# Homework Help: Electrodynamics question - Induced EMF

1. Nov 13, 2013

### mrmoriarty

> A very long straight wire carries a current I. A plane rectangular coil of high resistance, with sides of length $a$ and $b$, is coplanar with the wire. One of the sides of length $a$ is parallel to the wire and a distance $D$ from it; the opposite side is further from the wire. The coil is moving at a speed $v$ in its own plane and away from the wire.

>(a) Find the e.m.f. induced in the coil.

>(b) Let R be the resistance of the coil. Calculate the force needed to move the coil with speed v as described, and show that the mechanical power used to move it is equal to the rate at which heat is generated in the coil.

I have included my workings/thoughts.

I know that i first have to calculate the magnetic field of the wire:
$$B(y)=\mu_0 I/2πy$$
Then the emf,
$$\mathcal{E}=-\frac{dφ(B)}{dt}= -\frac{d}{dt} \int_D^{D+b}B\cdot ds = -\frac{d}{dt}(a\cdot \int_D^{D+b} B\cdot dy)$$

I have been given the answer of
$$\mathcal{E}=\frac{\mu_0Ivab}{2\pi D\left(D+b\right)}$$

What I am having trouble with is the intermediate step getting from the integral to the above answer.

I know that $P_{mech}=F.v$ and that $P_{heat}= v^2/R = \mathcal{E}/R$, but I do not know how to calculate the force on the coil.

2. Nov 13, 2013

### TSny

Hello mrmoriarty and welcome to PF!

Can you show us your attempt at evaluating this integral?

There is a basic formula for calculating the magnetic force on a current in a magnetic field.

3. Nov 13, 2013

### rude man

Do you know the Blv law? It's usually better than computing the flux change within the coil. In fact, sometimes where moving media are concerned this approach fails completely.

4. Mar 6, 2014

### Zatman

Apologies for resurrecting the thread, but I have the exact same question set so it seemed pointless to make a new topic.

I have done the first part (calculating the emf), but do not know how to find the force.

I have tried using F = I dl x B with I = emf/R.

$F = \frac{\mu_0Iva}{2\pi D}\frac{a}{R}\frac{\mu_0I}{2\pi D} + \frac{\mu_0Iva}{2\pi(D+b)}\frac{a}{R}\frac{\mu_0I}{2\pi(D+b)}$

$F = (\frac{\mu_0Ia}{2\pi})^2\frac{v}{R}[\frac{1}{D^2}+\frac{1}{(D+b)^2}]$

This does not lead to the correct answer. Any help would be appreciated :)

5. Mar 6, 2014

### TSny

Hello, Zatman. Let's break it down.

Let $I'$ be the current induced in the loop. Find an expression for the force on the side of the loop closest to the long wire in terms of $I$ and $I'$ where $I$ is the current in the long wire. Don't bother yet to substitute for $I'$. Just express the force in terms of $I, I', a$ and $D$.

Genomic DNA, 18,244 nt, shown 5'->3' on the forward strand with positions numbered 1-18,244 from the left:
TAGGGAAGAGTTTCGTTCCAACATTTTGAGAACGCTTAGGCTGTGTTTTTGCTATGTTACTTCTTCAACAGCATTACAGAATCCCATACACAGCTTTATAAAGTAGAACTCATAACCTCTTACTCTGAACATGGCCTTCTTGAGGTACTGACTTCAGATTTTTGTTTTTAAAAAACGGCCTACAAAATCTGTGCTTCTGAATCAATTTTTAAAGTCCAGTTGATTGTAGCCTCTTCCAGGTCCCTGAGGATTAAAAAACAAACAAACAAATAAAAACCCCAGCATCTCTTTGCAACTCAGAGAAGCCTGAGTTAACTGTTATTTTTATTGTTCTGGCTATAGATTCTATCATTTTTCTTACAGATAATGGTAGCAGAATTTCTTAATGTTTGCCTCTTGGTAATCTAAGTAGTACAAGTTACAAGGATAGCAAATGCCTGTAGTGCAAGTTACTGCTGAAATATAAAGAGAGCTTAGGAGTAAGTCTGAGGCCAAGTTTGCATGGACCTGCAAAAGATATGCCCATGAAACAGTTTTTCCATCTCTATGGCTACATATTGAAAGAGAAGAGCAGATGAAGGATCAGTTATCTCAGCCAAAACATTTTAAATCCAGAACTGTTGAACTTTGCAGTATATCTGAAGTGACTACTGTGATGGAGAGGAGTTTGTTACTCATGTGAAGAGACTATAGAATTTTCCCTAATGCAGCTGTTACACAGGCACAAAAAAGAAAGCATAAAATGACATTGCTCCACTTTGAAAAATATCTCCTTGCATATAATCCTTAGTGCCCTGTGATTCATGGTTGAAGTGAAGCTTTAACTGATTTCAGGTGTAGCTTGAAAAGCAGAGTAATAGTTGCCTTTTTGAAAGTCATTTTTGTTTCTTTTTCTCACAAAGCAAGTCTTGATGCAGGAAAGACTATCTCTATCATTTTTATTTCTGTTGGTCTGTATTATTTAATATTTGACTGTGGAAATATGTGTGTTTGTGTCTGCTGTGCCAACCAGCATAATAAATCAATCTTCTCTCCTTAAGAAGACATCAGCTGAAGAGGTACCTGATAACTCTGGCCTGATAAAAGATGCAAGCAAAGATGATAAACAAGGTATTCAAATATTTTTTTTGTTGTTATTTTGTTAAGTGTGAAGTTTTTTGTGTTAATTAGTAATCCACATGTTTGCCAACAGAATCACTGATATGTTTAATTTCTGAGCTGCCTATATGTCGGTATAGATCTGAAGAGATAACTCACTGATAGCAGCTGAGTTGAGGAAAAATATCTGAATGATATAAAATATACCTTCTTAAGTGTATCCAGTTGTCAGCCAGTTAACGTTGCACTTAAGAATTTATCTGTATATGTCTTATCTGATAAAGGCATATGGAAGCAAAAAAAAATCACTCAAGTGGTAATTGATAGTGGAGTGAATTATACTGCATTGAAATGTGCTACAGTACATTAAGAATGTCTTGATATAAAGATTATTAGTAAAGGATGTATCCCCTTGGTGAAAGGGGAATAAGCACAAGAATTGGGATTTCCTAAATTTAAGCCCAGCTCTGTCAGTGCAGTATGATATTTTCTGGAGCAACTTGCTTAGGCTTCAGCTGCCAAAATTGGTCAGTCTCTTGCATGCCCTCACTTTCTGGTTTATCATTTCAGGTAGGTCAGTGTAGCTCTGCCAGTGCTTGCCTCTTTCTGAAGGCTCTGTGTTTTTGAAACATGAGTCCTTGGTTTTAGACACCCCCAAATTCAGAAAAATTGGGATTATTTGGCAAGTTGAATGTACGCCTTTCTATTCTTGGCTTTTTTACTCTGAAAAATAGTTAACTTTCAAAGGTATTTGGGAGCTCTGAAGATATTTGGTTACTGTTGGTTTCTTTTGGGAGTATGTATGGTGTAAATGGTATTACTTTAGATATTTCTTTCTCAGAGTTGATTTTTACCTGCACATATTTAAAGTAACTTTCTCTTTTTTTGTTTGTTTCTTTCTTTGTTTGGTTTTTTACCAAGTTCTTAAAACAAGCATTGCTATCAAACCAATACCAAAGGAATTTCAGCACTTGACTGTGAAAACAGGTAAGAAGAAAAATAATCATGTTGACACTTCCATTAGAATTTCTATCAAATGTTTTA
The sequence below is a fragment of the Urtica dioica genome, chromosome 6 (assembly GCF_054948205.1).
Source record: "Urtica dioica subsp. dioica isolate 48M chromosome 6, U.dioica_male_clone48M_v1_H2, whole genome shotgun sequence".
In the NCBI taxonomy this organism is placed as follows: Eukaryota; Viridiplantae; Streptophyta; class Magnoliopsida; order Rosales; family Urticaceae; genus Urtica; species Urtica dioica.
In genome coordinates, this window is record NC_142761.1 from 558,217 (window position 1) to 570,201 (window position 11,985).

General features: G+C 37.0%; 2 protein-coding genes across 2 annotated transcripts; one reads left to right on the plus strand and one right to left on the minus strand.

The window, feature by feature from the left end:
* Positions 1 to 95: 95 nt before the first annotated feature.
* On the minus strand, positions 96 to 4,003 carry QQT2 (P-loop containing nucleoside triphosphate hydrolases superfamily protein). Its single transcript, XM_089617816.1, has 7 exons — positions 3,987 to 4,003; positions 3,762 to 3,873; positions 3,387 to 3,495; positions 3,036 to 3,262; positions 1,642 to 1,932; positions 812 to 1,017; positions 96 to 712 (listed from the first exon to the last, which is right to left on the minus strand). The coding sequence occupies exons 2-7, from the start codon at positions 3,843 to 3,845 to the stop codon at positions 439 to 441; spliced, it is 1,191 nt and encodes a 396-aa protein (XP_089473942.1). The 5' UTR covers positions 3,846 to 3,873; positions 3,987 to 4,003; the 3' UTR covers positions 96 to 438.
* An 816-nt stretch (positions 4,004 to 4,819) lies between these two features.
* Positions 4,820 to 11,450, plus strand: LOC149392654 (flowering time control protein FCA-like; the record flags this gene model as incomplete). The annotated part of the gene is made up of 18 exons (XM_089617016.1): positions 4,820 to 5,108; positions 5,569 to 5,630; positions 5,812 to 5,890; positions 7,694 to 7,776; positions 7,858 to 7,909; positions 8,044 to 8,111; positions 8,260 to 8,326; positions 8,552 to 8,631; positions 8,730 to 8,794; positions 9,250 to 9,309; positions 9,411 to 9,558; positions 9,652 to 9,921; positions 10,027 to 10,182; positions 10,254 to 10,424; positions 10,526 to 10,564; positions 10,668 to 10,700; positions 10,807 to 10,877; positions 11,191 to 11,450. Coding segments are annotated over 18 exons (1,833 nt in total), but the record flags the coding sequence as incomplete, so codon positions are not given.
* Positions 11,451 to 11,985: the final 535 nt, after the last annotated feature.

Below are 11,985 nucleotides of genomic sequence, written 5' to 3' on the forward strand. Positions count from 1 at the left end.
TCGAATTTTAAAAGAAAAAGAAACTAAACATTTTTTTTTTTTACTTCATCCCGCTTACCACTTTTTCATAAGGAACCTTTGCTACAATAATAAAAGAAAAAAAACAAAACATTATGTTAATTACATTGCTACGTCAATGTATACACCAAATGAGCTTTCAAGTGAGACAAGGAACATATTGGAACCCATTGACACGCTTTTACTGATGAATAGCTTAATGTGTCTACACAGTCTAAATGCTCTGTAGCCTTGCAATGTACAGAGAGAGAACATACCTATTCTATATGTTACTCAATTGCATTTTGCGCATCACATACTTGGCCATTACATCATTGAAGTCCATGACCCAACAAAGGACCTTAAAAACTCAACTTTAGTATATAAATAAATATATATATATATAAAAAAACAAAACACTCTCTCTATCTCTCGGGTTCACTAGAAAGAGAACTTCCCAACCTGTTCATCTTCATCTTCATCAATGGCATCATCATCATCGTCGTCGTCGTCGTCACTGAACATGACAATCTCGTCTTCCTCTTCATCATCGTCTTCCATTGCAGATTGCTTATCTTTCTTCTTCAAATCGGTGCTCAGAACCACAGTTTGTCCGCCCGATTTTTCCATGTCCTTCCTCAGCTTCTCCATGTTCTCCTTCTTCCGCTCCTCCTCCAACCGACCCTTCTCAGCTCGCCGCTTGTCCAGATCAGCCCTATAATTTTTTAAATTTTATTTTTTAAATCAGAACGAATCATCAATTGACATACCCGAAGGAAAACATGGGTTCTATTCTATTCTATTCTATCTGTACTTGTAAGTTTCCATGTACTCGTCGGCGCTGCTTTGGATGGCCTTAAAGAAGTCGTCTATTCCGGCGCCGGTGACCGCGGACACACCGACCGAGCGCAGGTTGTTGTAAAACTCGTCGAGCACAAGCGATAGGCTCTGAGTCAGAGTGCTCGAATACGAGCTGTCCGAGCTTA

6. Mar 6, 2014

### Zatman

$F = \displaystyle\int^a_0 I'\frac{\mu_0I}{2\pi D}\ dl$

$F = \frac{\mu_0aII'}{2\pi D}$

7. Mar 6, 2014

### TSny

Great. Now do the same for the far side of the loop. Also, think about the directions of the forces. Then combine the two forces.

8. Mar 6, 2014

### Zatman

Okay, so the only things that will be different are
(1) the sign, since the current is in the opposite direction.
(2) D --> D+b

So the force on the far side of the loop is

$F_2 = -\frac{\mu_0aII'}{2\pi (D+b)}$

The net force is then the sum of the two forces:

$F_{net} = \frac{\mu_0aII'}{2\pi}(\frac{1}{D}-\frac{1}{D+b})$

$F_{net} = \frac{\mu_0aII'b}{2\pi D(D+b)}$

9. Mar 6, 2014

### TSny

Fantastic. Now, how would you express the mechanical power required to move the loop at speed v?

10. Mar 6, 2014

### Zatman

$P = \frac{dW}{dt} = \frac{d(Fx)}{dt} = F\frac{dx}{dt} = Fv$

$P = F_{net}v = \frac{\mu_0IvabI'}{2\pi D(D+b)}$

Now I think I can substitute the expression for I':

$I' = \frac{emf}{R} = \frac{\mu_0Ivab}{2\pi RD(D+b)}$

Which gives the correct answer. I see my mistake now; I somehow managed to have two different currents in each section of the wire.

11. Mar 6, 2014

### TSny

Good work!

One minor point where you wrote

$P = \frac{dW}{dt} = \frac{d(Fx)}{dt} = F\frac{dx}{dt} = Fv$.

The middle expression is not actually correct, but the other expressions are correct.

12. Mar 6, 2014

### Zatman

Yes, it is only valid for a constant force? Which in this question is not actually the case, I notice.

13. Mar 6, 2014

### TSny

It would be valid for a constant force, but I don't think it's a good idea to write W = d(Fx)/dt even for that case. During a small time dt, the work done is Fdx. So the rate of doing work is (Fdx)/dt = F(dx/dt) = Fv.